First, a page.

When Is a Construction Projection Completion Really Complete?
In a construction project, the terms “substantial completion” and “final completion” represent critical points in time. Yet evaluating each one and measuring completion isn’t quite as cut-and-dried as it might seem.
For example, is a five-story apartment building considered substantially completed when all units are ready to use, but one of the three elevators isn’t functional? Is a retail center substantially completed when all spaces are ready to be occupied and all systems are functioning, but the parking garage is not finished?
Defining the Terms
In construction, substantial completion generally is reached when local authorities have issued a certificate of occupancy on a building; when all expected systems and elements are in place and functioning; and when all spaces in a building are available for use. Substantial completion can be one moment or multiple points in time for phased work. Therefore, it’s important to define what’s expected to be done and by when.
Upon substantial completion, the contractor essentially turns the project / building over to the owner, who takes responsibility for operations and maintenance. And, as of the date of substantial completion, the clock starts running on warranties. At this point, a final punch list of items that need to be corrected and completed is created and agreed upon between the owner and contractor.
Once the punch list items are resolved, outstanding matters reconciled, and all closeout paperwork provided to the owner, the project reaches final completion. At the singular date of final completion, the contractor has earned the right to payment in full.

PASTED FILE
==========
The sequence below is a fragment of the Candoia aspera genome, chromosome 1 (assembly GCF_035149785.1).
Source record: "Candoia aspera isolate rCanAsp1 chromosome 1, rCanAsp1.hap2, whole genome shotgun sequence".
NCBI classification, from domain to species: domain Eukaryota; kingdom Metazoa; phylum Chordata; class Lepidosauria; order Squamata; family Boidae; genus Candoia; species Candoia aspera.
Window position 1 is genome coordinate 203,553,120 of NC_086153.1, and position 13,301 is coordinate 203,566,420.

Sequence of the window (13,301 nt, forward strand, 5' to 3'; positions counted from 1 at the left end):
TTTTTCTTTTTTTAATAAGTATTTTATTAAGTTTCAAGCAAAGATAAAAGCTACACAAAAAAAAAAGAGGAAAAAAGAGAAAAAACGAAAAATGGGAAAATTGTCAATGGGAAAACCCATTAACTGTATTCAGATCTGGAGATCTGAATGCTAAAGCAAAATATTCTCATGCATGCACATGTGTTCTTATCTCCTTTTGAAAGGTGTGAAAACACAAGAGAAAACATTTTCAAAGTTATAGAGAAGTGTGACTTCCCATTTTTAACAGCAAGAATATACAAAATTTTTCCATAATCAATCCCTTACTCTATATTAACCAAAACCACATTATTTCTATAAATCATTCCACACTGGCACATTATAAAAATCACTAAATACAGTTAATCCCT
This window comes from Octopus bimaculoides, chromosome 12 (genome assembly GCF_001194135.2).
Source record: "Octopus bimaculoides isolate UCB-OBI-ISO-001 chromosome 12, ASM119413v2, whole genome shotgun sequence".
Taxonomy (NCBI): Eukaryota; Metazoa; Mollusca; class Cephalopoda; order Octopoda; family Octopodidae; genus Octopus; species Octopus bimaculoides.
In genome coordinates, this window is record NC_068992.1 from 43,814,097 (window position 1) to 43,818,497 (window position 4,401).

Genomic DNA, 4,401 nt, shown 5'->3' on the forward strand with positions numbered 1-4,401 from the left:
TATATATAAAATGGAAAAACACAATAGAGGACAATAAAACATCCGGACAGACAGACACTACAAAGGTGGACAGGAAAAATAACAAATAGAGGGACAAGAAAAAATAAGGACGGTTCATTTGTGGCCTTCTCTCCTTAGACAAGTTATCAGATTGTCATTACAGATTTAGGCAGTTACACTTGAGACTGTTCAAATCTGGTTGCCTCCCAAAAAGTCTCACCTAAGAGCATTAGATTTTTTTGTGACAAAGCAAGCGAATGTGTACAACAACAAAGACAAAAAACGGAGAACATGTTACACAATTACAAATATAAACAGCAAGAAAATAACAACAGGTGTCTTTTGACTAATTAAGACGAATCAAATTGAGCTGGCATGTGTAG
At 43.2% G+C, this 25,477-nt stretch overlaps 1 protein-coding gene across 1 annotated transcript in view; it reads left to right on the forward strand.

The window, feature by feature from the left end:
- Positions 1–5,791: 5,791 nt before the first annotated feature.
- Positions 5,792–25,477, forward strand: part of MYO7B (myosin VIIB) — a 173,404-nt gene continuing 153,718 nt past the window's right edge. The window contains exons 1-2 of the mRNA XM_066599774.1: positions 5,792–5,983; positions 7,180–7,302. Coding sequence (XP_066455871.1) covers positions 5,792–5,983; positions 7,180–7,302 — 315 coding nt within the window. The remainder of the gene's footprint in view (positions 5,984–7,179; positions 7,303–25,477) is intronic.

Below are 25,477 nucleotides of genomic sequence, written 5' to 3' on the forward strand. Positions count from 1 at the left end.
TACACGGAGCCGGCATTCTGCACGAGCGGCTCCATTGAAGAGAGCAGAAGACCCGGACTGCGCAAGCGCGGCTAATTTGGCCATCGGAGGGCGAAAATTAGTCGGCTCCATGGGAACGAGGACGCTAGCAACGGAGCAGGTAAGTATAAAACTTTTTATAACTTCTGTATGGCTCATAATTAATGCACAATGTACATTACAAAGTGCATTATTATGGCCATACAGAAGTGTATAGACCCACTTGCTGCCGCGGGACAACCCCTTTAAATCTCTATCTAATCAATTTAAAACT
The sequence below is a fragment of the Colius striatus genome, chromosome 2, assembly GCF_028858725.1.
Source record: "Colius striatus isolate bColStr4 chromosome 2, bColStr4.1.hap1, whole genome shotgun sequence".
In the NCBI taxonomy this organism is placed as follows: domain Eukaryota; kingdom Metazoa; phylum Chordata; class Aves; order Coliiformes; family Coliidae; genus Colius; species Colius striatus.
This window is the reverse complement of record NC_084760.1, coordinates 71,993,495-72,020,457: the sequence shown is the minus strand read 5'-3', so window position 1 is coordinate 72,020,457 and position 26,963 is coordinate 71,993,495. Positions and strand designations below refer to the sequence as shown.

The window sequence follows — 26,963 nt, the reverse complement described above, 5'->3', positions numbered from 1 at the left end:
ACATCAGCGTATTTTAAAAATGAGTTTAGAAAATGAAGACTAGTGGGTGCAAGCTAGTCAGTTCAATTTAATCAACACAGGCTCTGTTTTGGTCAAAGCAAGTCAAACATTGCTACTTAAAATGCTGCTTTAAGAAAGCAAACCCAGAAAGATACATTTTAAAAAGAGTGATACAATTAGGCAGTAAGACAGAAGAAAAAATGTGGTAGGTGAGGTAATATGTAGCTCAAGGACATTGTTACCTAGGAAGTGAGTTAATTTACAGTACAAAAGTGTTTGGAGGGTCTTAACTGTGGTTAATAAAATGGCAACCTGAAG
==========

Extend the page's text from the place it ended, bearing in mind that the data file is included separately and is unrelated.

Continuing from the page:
Our team of experts has been through the stages of completion on thousands of renovation and construction projects. We understand that issues arise when work is proposed to be substantially complete and, yet, can’t be fully utilized due to incomplete work or open inspections. That multi-story building with no elevators, for instance, may be inaccessible to people who can’t walk the stairs and could be considered discriminatory. And, that shopping center with no usable garage means visitors have no place to park and may choose to go elsewhere.
Big problems also occur when strict completion dates are not met. Consider new student housing: college or university students start classes on fixed dates. Those residents count on moving students in on time or else the landlord may need to pay for temporary and expensive hotel rooms. Or, with a new warehouse or manufacturing building, a missed completion date could have severe financial and logistical consequences to a growing business.
Accordingly, when hard deadlines are part of a project, contracts often specify liquidated damages to be assessed on the contractor for not delivering on time. Contractors facing the prospect of liquidated damages will be understandably eager to reach the substantial completion milestone. Conflict can arise when a building owner doesn’t agree that a project is substantially complete and believes damages should be charged.
Looking for a Guide to Completion
Owners and investors often look for an experienced representative to help all parties avoid the many pitfalls that lurk around the critical milestones of a construction or renovation project. At Real Projectives®, we aim to make completion be a non-event for our clients. To do so, some of the proactive strategies we employ include:
- Setting goals up front. A clear understanding of the construction process and the role each party plays is important in establishing timelines and setting realistic contract terms.
- Segmenting large projects into smaller parts. When a project involves multiple buildings or phases, completion dates can be staggered to maintain momentum, match priorities and keep a project from bogging down.
- Being proactive with completion tracking lists. We help all involved parties maintain working lists of tasks throughout construction and through final completion. This process encourages open communication and orderly participation toward completion.